French energy trade unions celebrate today, 8 April 2021, the 75th anniversary of the nationalisation of their electricity and gas service. This decision led to the establishment of the French vertically integrated public energy utilities Electricité de France (EDF) et Gaz de France (GDF).
The rationale for the nationalisation was clear: as a common and strategic good, energy is a vital need to lead a safe and dignified life, and to run a productive economy. A National energy system also needs substantial investment in infrastructure and ongoing maintenance: it therefore must be publicly run and regulated. It also needs to be delivered through a public system guaranteeing control over generation, transmission, and distribution at an equitable and affordable price for users (péréquation tarifaire) and businesses. EDF and GDF have played a strategic role in the development of France in the aftermath of WWII.
75 ans - FNME CGT
With the spread of neoliberalism and financialisation, and as a result of EU Directives, GDF was merged with multinational Suez and then privatised into ENGIE in 2015. EDF was partially opened to private investment in 2014, but remains majority-owned by the French state and continues to be vertically integrated. However, the continued pressure exercised by the EU Commission on France to break up the vertical integration of the utility and impose market dynamics led to setting a price for EDF-generated energy sold to private energy distribution companies at a disadvantageous price (arehn), which has contributed to load the public utility with debt.
The 75th anniversary comes at a watershed moment for the future of EDF, currently under the pressure of the Macron government and of the EU Commission to unbundle, opening its profitable parts to private investors (the national grid, a natural monopoly, and the EDF renewables arm), leaving the taxpayer to cover the generation park that requires massive investment and maintenance. This is the gist of the “Hercule” Plan to which French energy unions are unanimously opposed, reclaiming French energy as a public service in everyone’s interest, not as a for-profit commodity.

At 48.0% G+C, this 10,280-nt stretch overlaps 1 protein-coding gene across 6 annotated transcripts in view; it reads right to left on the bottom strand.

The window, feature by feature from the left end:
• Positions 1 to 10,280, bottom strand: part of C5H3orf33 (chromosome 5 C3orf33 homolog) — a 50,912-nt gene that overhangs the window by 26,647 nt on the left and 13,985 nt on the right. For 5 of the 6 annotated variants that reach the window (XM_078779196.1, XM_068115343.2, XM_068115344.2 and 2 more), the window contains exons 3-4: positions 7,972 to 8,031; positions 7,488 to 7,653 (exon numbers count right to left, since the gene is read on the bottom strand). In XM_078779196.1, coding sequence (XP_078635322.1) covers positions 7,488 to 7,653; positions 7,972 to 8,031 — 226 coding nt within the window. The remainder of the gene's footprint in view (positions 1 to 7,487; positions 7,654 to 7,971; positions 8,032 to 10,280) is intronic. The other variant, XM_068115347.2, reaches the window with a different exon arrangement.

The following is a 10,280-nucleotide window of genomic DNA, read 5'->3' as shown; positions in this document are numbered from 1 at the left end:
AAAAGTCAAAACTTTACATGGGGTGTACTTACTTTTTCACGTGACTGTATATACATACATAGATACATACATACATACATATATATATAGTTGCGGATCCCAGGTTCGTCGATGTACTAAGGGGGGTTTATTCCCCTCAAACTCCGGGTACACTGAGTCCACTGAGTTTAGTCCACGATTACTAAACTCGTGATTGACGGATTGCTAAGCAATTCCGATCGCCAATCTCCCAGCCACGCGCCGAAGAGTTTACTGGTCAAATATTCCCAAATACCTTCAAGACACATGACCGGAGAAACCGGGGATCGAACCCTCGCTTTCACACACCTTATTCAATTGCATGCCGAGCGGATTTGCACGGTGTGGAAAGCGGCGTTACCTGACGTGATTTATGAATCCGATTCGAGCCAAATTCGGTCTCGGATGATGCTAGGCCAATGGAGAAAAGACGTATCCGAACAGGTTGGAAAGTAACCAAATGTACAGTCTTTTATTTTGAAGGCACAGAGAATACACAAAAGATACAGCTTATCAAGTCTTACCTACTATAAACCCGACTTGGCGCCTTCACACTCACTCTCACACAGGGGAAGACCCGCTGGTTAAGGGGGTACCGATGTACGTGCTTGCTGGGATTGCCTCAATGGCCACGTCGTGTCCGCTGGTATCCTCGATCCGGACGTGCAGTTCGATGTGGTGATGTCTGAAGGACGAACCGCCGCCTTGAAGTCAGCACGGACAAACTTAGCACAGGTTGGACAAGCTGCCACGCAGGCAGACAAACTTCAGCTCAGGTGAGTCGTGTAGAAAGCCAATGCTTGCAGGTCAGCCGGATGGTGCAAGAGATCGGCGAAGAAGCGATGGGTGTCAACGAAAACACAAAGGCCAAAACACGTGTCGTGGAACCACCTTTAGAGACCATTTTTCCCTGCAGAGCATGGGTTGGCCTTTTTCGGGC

Unbundling is the first step towards full-fledged privatisation, and it is users, productive business and workers who are set to lose, whereas energy multinationals and private investors win. The effects of energy privatisation can be easily observed by crossing the Channel: after 30 years of energy privatisation, the UK has high levels of energy poverty, prices have skyrocketed and there is a de facto private cartel running the energy market. Therefore, UK energy unions and allies such as We Own It insist that UK energy be renationalised.
Rebecca Long Bailey has announced the Labour Party plans to bring our energy networks - including the National Grid - into public ownership. This is a massive development of Labour's policies to rebuild our energy system to work for people, not profit. If we want to respond effectively to climate change, invest in renewables and build a Green New Deal that helps us transition to a zero carbon economy, we need to end the scandal of privatisation, and bring our energy network into public ownership for good. Here are three reasons why we need to do this. Like this video? Why not follow us on social media to keep up to date with all our campaigns?: facebook.com/weownitcampaign twitter.com/we_ownit instagram.com/weownit_campaign And don't forget to like, share and subscribe!
Three reasons to take <br>back our National Grid
Mobilised since 2019 against the unbundling plan, French trade unions are not just saying no to Macron’s Hercules plan, and collecting signatures for a petition in favour of energy as a public service for the future generations, but they have put forward a clear vision for a public energy future that implies a key role for the public in leading the ecological transition and an economy-wide decarbonisation. The CGT-FNME has developed a full-fledged public energy alternative: the “Progressive Energy Programme”. PSI and Trade Unions for Energy Democracy (TUED) have expressed continued support to French unions for their fight to defend public energy in France.
On 8th April 2021, 75 years on their energy nationalisation, French energy unions are mobilizing to defend their national energy utility and reclaim energy as a public service in the common interest.
PSI is signatory of a Global Framework Agreement with EDF, together with IndustriALL Global Union.
The PSI general Secretary Rosa Pavanelli has written to French president Macron on two occasions, outlining the risks and downsides of the unbundling of EDF. Both letters have remained unanswered.
Going Public: A Decarbonised, Affordable and Democratic Energy System for Europe, EPSU-PSIRU, written by Dr Vera Weghmann from the Public Services International Research Unit (PSIRU) at the University of Greenwich.